The five-alarm fire at the historic bakery began around 4:28 a.m. in the Faubourg Marigny neighborhood, CNN affiliate WWL-TV reported.
An employee noticed smoke coming out of the fryer room, where the fire is assumed to have started.
Andreas Preuss is a Supervising Producer at CNN. He's based in Atlanta, but New Orleans is his happy place.
For the next two weekends, the New Orleans Jazz and Heritage Festival is ground zero for music lovers, food enthusiasts and anyone who wants to soak up the culture of South Louisiana. There's a lot to offer on all these fronts. For me, as a native New Orleanian, it's the best two weekends on earth.
You really can't go wrong at the Jazz Fest; there are food booths setup in strategic locations around the site at the New Orleans Fairgrounds. Locals know how to navigate the field and for visitors it's a bit of delicious hide and seek.
One of the best ways to meet and eat is by sitting with some fellow festival goers. There are small tables set up around the food booths – and they can quickly become a sort of buffet of what people are eating. You hear a lot of "What's that?" and "Where did you find it?" and the inevitable "Wanna try a bite?" I tend to be nomadic in my Jazz Fest feasting. And just like exploring the city itself, there's a new food adventure around every corner.
Carnival season ends Tuesday with Mardi Gras, and for the past eight days, partygoers have taken over the French Quarter in New Orleans, reveling in beads, booze and well, that other five-letter b-word.
For those of us looking for a way to celebrate Fat Tuesday from the comfort of our homes or the lameness of our offices, have no fear. There is a cure to the “I’m-Not-in-New-Orleans” blues and it’s called the King Cake.
The popular pastry is rich to the taste buds but it’s also rich in history, explains Arthur Hardy, the self-proclaimed "World’s Foremost Authority on Mardi Gras."
Hardy says the exact history is not certain, but like many things in New Orleans, the King Cake is believed to have originated in France as part of the Feast of the Epiphany, a celebration for the three wise men who visited Christ twelve days after Christmas.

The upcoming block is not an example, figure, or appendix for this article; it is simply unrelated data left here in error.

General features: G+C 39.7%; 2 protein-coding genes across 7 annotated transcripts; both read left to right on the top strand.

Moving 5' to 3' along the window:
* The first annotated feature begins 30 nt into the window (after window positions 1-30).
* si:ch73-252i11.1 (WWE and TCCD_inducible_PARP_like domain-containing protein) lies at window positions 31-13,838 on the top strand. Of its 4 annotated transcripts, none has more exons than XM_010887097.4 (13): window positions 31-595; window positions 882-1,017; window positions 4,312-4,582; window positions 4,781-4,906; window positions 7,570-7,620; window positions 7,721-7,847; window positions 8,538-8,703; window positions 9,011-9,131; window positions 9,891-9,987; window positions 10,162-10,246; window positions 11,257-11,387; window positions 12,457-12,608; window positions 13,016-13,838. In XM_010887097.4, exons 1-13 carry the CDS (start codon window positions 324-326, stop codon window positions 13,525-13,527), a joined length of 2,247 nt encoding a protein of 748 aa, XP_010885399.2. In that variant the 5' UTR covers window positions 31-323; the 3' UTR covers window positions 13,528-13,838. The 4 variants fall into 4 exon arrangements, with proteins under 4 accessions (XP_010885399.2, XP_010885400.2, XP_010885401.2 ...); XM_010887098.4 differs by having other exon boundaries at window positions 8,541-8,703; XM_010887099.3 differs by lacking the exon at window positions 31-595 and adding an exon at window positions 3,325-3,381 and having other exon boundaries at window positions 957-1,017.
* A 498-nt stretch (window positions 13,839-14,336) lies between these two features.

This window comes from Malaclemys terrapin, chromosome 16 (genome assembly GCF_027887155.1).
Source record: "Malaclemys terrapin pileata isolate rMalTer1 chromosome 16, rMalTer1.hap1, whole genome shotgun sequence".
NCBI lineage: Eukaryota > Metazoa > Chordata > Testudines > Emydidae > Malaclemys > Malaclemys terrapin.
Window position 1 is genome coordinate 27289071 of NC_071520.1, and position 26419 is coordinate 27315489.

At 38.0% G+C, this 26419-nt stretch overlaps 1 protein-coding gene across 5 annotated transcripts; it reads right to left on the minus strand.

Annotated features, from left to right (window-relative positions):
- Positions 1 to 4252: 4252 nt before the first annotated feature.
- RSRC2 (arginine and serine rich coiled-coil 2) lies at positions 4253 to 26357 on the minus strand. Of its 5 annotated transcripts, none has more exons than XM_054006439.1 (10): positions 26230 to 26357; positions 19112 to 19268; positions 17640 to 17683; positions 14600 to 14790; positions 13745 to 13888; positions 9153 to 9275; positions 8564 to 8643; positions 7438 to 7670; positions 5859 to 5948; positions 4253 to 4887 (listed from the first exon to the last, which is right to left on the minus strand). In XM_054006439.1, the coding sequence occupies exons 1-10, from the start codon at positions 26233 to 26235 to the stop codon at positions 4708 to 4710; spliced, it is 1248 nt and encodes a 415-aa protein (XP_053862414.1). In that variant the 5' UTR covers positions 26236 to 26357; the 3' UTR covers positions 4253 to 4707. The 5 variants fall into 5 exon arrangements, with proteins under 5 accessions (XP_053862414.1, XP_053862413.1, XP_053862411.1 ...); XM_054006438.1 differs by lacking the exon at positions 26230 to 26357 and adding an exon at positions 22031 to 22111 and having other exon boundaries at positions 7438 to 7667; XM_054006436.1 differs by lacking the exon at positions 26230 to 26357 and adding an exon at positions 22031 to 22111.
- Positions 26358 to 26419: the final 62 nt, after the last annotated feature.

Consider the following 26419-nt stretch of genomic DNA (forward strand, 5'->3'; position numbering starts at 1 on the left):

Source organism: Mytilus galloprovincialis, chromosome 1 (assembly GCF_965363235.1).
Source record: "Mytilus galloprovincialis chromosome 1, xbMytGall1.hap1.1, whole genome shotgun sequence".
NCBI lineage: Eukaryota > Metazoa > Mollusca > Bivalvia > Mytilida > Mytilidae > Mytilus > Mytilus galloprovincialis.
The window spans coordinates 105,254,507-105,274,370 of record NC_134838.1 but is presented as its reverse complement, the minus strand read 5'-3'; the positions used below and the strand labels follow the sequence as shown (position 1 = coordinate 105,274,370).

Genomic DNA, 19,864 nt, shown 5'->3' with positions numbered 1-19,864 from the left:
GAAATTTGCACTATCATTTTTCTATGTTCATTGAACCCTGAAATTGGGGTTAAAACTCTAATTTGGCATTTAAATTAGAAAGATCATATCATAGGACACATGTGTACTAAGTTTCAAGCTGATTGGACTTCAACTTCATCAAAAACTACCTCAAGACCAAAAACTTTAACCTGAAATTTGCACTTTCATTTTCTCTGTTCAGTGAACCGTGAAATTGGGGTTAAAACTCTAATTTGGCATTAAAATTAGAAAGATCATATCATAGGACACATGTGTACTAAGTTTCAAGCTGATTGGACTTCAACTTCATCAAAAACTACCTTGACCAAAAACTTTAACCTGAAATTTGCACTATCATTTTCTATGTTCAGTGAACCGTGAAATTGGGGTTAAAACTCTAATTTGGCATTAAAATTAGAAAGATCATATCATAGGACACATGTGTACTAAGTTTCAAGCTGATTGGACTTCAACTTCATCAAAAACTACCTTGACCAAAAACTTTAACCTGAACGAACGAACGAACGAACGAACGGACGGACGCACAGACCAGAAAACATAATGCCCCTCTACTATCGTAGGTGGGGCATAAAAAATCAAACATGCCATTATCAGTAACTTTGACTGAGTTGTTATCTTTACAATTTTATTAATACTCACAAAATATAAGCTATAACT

Laissez les bons temps rouler! It's Mardi Gras time in New Orleans, and to us that means an excuse to down as many muffulettas, oysters, bowls of etouffee and gumbo, and glasses of brandy milk punch as we can fit in our mouths.
It's also a time for New Orleans' residents (and many fans) to celebrate the resilient spirit of a city that refused to give up, despite a series of tragedies that threatened to destroy their way of life forever.
Fill up a Hurricane glass, grab a beignet and get a taste of life in America's most delicious city.
What NOT to Do During Mardi Gras - Lu Brow advises not to bargain for beads and shares the importance of a Popeye's run with strangers
Five Cocktails I Enjoy Creating and CONSUMING During Mardi Gras - but Lu certainly knows how to cut loose, too
What we ate in New Orleans - and you should, too.
iReport: The best bites in New Orleans - We asked, and you shared your must-try foods all over town.
The food that got them through - New Orleanians love to talk...and argue...and educate...and opine about food. It's who they are, and what has kept them going, even when their very way of life was in danger of being swept away forever.
Kate Krader (@kkrader on Twitter) is Food & Wine's restaurant editor. When she tells us where to find our culinary heart's desire, we listen up.
If you fall somewhere in the middle - if you want to drink some Hurricanes or Abitas, and wear some beads but keep your shirt on - and can’t make it to New Orleans for the parades, here are a few places around the country that might almost make you feel that you’re there. And hopefully not worry about finding a clean bathroom.